and kill forever.
French/Swedish mélange gives her a hooded sensuality that calls to mind the
dangerous and unsettling magnetism of Charlotte Rampling. But whereas Rampling
has always been open to exploring the darkness within, Eva Green has for me
been a little disappointing in her career arc to date, relying on a lot of
nudity and rather blunt performances. Her role in Sparks, directed by Jordan Scott last year was excellent however,
playing an enigmatic teacher causing sensual mayhem at an all girls school. A
kind of debauched Miss Brodie. Her oddness and detachment serve her well in Perfect Sense. She haunts the film. Unable
to have children and filled with memories of a father she adored, she is
emotionally adrift and buried in her research.
Michael’s tentative courtship and deepening love plays out against the viral
backdrop of the sensory epidemic as the worlds slips slowly into degrees of
panic and recovery. There is no closure, no predictability, and no patterns.
Just a disturbing certainty that one by one the senses will erode and vanish.
It is a
simple yet shattering premise. A global sensory loss. Watching it unfold
through the lens of Susan and Michael’s relationship is very moving, as they
stumble into their love, ignite it and fight to keep it burning as all the
normal markers of everyday life and living are stripped away.
rolls across the world like water. Susan and Michael are weighed down by
memory. Her father, his guilty visits to his mother’s grave. Their strained and
fevered sexual encounters. As is usual with these films, a lot of time is spent
convincing you that beautiful people are essentially unhappy. It does not quite
pull that off, but Eva Green does melancholy rather beautifully with her baleful
eyes and flattened out delivery of lines. There are moments however when she smiles;
it feels like sun burning through rain.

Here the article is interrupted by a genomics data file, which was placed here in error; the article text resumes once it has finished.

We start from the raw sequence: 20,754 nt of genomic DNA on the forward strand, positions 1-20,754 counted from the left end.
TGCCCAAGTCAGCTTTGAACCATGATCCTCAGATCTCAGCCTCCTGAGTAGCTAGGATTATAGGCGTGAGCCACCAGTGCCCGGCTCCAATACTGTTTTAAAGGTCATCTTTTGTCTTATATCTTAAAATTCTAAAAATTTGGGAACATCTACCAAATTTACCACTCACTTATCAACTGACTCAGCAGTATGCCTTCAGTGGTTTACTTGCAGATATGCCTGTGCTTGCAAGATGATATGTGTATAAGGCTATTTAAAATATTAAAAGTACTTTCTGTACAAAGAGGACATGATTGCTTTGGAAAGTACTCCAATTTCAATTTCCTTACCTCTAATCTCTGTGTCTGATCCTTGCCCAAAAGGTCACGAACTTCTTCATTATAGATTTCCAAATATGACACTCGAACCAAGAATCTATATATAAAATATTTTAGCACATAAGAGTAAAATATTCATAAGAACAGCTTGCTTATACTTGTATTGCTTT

stumbles a little with the big emotions from time to time; they play out a
little too obviously across his face and delivered with the eager shine of
drama school role-playing. But he grows into his persona and as his feelings really
take hold and he realises what he might lose and what it left to hold onto, he
becomes quiet hypnotic to watch, digging into something primal to express his last
chance at loving someone.
defines them. They are witnesses to each other’s debilitating grief. She weeps
for the memory of her father who called everyone sailor. He cries next to her in the dark of the bed. In the
morning, they calmly realise their sense of smell has vanished and their world
has shifted forever. It is startling to watch and reminds us how connected to
the sense of smell we are. With its loss goes a myriad connections to the past.
The greater loss are the memories that are no
longer triggered. Smell and memory are connected in the brain. Cinnamon
might’ve reminded you of your grandmother’s apron. The scent of cut hair could
evoke a childhood fear of cows. Diesel oil might bring back memories of your
first ferry crossing. Without smell, an ocean of past images disappears.
rages. More senses fail. Cities weep, riot and slowly crumble. All this is seen
in a series of reportage flashes intercut with glimpses of Michael and Susan
struggling to work and love as the parameters of routine are eaten away. There
are attempts at normality, re-adjustment. Smell becomes texture and sound.
There is a wonderful scene where a street performer engages a group of people
including Michael and Susan with music and touch; she uses a leaf drawn across
a cheek, pungent words, a bow quivering on strings to evoke the smells of the
forest where the leaf might have once hung.
become ultra sweet, ultra sharp. The sounds of the restaurant are thrown more
sharply into focus, the sound of place settings, wine in the glass, a knife on
a plate, conversation. McKenzie and his cinematographer Gilles Nuttgen use some
luminous images, a multitude of simple yet complex concepts. Fluttering trash,
masked cyclists, sunlit pipe bands, a love of shadowed rooms, religious
fanatics, doomsayer’s tears and feverish skin.